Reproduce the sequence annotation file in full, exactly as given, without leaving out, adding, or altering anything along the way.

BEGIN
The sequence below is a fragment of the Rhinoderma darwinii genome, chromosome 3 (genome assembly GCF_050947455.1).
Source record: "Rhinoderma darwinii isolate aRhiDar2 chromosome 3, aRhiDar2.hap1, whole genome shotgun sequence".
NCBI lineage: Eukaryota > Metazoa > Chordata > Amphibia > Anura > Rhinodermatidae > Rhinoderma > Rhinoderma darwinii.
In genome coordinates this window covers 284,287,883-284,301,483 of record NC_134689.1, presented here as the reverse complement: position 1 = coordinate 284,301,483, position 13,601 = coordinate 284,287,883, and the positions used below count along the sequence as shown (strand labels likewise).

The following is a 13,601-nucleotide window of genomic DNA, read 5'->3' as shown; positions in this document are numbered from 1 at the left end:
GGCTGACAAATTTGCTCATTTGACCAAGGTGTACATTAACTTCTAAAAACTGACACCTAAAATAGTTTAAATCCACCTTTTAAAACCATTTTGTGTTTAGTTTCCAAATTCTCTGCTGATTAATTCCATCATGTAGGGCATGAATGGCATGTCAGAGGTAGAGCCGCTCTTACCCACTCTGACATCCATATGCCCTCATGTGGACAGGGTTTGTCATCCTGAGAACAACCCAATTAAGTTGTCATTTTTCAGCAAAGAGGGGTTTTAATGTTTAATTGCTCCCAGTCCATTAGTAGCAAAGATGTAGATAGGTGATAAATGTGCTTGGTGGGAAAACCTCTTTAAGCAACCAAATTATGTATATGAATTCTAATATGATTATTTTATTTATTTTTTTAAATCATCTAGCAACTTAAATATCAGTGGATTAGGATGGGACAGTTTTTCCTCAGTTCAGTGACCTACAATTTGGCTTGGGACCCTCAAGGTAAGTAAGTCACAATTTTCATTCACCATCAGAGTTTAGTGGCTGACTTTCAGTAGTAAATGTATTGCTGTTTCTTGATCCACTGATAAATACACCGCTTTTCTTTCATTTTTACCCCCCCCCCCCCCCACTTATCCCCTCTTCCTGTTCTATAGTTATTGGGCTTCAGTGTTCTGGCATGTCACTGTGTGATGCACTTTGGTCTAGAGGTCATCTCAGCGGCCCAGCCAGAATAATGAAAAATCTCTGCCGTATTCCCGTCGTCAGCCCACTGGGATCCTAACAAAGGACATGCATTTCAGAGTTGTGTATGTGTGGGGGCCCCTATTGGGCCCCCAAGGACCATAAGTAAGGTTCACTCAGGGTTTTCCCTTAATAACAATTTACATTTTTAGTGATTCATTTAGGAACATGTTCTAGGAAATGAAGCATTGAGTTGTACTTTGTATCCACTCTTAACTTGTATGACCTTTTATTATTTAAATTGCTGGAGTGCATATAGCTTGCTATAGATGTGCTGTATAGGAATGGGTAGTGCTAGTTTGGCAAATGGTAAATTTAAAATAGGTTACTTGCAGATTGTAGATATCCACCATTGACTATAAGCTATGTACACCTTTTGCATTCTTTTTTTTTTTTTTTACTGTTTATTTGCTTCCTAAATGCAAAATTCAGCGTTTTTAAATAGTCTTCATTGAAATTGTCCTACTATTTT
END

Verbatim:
The sequence below is a fragment of the Rhinoderma darwinii genome, chromosome 3 (genome assembly GCF_050947455.1).
Source record: "Rhinoderma darwinii isolate aRhiDar2 chromosome 3, aRhiDar2.hap1, whole genome shotgun sequence".
NCBI lineage: Eukaryota > Metazoa > Chordata > Amphibia > Anura > Rhinodermatidae > Rhinoderma > Rhinoderma darwinii.
In genome coordinates this window covers 284,287,883-284,301,483 of record NC_134689.1, presented here as the reverse complement: position 1 = coordinate 284,301,483, position 13,601 = coordinate 284,287,883, and the positions used below count along the sequence as shown (strand labels likewise).

The following is a 13,601-nucleotide window of genomic DNA, read 5'->3' as shown; positions in this document are numbered from 1 at the left end:
GGCTGACAAATTTGCTCATTTGACCAAGGTGTACATTAACTTCTAAAAACTGACACCTAAAATAGTTTAAATCCACCTTTTAAAACCATTTTGTGTTTAGTTTCCAAATTCTCTGCTGATTAATTCCATCATGTAGGGCATGAATGGCATGTCAGAGGTAGAGCCGCTCTTACCCACTCTGACATCCATATGCCCTCATGTGGACAGGGTTTGTCATCCTGAGAACAACCCAATTAAGTTGTCATTTTTCAGCAAAGAGGGGTTTTAATGTTTAATTGCTCCCAGTCCATTAGTAGCAAAGATGTAGATAGGTGATAAATGTGCTTGGTGGGAAAACCTCTTTAAGCAACCAAATTATGTATATGAATTCTAATATGATTATTTTATTTATTTTTTTAAATCATCTAGCAACTTAAATATCAGTGGATTAGGATGGGACAGTTTTTCCTCAGTTCAGTGACCTACAATTTGGCTTGGGACCCTCAAGGTAAGTAAGTCACAATTTTCATTCACCATCAGAGTTTAGTGGCTGACTTTCAGTAGTAAATGTATTGCTGTTTCTTGATCCACTGATAAATACACCGCTTTTCTTTCATTTTTACCCCCCCCCCCCCCCACTTATCCCCTCTTCCTGTTCTATAGTTATTGGGCTTCAGTGTTCTGGCATGTCACTGTGTGATGCACTTTGGTCTAGAGGTCATCTCAGCGGCCCAGCCAGAATAATGAAAAATCTCTGCCGTATTCCCGTCGTCAGCCCACTGGGATCCTAACAAAGGACATGCATTTCAGAGTTGTGTATGTGTGGGGGCCCCTATTGGGCCCCCAAGGACCATAAGTAAGGTTCACTCAGGGTTTTCCCTTAATAACAATTTACATTTTTAGTGATTCATTTAGGAACATGTTCTAGGAAATGAAGCATTGAGTTGTACTTTGTATCCACTCTTAACTTGTATGACCTTTTATTATTTAAATTGCTGGAGTGCATATAGCTTGCTATAGATGTGCTGTATAGGAATGGGTAGTGCTAGTTTGGCAAATGGTAAATTTAAAATAGGTTACTTGCAGATTGTAGATATCCACCATTGACTATAAGCTATGTACACCTTTTGCATTCTTTTTTTTTTTTTTTACTGTTTATTTGCTTCCTAAATGCAAAATTCAGCGTTTTTAAATAGTCTTCATTGAAATTGTCCTACTATTTT